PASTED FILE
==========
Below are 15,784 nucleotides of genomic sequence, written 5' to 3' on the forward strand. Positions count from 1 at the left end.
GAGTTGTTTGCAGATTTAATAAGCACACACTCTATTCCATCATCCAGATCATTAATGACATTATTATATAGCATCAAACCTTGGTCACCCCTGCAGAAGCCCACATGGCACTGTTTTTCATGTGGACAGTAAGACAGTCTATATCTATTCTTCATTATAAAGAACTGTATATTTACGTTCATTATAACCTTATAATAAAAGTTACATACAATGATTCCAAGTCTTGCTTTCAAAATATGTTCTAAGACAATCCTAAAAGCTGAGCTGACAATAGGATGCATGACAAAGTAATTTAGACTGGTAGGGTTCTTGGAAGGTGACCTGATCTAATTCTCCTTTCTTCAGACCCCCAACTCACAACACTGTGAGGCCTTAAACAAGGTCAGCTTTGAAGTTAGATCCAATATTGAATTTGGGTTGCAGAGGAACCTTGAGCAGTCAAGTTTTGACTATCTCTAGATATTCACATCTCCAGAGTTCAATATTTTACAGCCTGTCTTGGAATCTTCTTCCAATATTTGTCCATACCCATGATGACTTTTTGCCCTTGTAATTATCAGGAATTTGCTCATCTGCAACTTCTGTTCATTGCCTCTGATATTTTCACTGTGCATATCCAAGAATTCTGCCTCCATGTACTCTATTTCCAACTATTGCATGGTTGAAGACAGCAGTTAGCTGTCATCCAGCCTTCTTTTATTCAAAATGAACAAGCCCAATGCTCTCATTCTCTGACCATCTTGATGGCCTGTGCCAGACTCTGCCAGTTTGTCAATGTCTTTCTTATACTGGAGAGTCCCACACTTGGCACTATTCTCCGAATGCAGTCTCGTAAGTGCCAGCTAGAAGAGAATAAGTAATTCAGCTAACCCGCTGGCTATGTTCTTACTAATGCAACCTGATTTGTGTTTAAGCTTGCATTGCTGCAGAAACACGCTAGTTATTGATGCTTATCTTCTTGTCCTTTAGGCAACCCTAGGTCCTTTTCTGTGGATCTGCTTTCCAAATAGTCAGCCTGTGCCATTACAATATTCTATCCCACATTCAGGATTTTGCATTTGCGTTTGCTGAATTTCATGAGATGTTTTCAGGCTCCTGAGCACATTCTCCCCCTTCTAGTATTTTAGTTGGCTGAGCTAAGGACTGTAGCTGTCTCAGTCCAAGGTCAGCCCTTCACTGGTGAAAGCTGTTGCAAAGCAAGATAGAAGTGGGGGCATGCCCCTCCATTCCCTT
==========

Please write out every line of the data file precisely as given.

Below are 15,784 nucleotides of genomic sequence, written 5' to 3' on the forward strand. Positions count from 1 at the left end.
GAGTTGTTTGCAGATTTAATAAGCACACACTCTATTCCATCATCCAGATCATTAATGACATTATTATATAGCATCAAACCTTGGTCACCCCTGCAGAAGCCCACATGGCACTGTTTTTCATGTGGACAGTAAGACAGTCTATATCTATTCTTCATTATAAAGAACTGTATATTTACGTTCATTATAACCTTATAATAAAAGTTACATACAATGATTCCAAGTCTTGCTTTCAAAATATGTTCTAAGACAATCCTAAAAGCTGAGCTGACAATAGGATGCATGACAAAGTAATTTAGACTGGTAGGGTTCTTGGAAGGTGACCTGATCTAATTCTCCTTTCTTCAGACCCCCAACTCACAACACTGTGAGGCCTTAAACAAGGTCAGCTTTGAAGTTAGATCCAATATTGAATTTGGGTTGCAGAGGAACCTTGAGCAGTCAAGTTTTGACTATCTCTAGATATTCACATCTCCAGAGTTCAATATTTTACAGCCTGTCTTGGAATCTTCTTCCAATATTTGTCCATACCCATGATGACTTTTTGCCCTTGTAATTATCAGGAATTTGCTCATCTGCAACTTCTGTTCATTGCCTCTGATATTTTCACTGTGCATATCCAAGAATTCTGCCTCCATGTACTCTATTTCCAACTATTGCATGGTTGAAGACAGCAGTTAGCTGTCATCCAGCCTTCTTTTATTCAAAATGAACAAGCCCAATGCTCTCATTCTCTGACCATCTTGATGGCCTGTGCCAGACTCTGCCAGTTTGTCAATGTCTTTCTTATACTGGAGAGTCCCACACTTGGCACTATTCTCCGAATGCAGTCTCGTAAGTGCCAGCTAGAAGAGAATAAGTAATTCAGCTAACCCGCTGGCTATGTTCTTACTAATGCAACCTGATTTGTGTTTAAGCTTGCATTGCTGCAGAAACACGCTAGTTATTGATGCTTATCTTCTTGTCCTTTAGGCAACCCTAGGTCCTTTTCTGTGGATCTGCTTTCCAAATAGTCAGCCTGTGCCATTACAATATTCTATCCCACATTCAGGATTTTGCATTTGCGTTTGCTGAATTTCATGAGATGTTTTCAGGCTCCTGAGCACATTCTCCCCCTTCTAGTATTTTAGTTGGCTGAGCTAAGGACTGTAGCTGTCTCAGTCCAAGGTCAGCCCTTCACTGGTGAAAGCTGTTGCAAAGCAAGATAGAAGTGGGGGCATGCCCCTCCATTCCCTT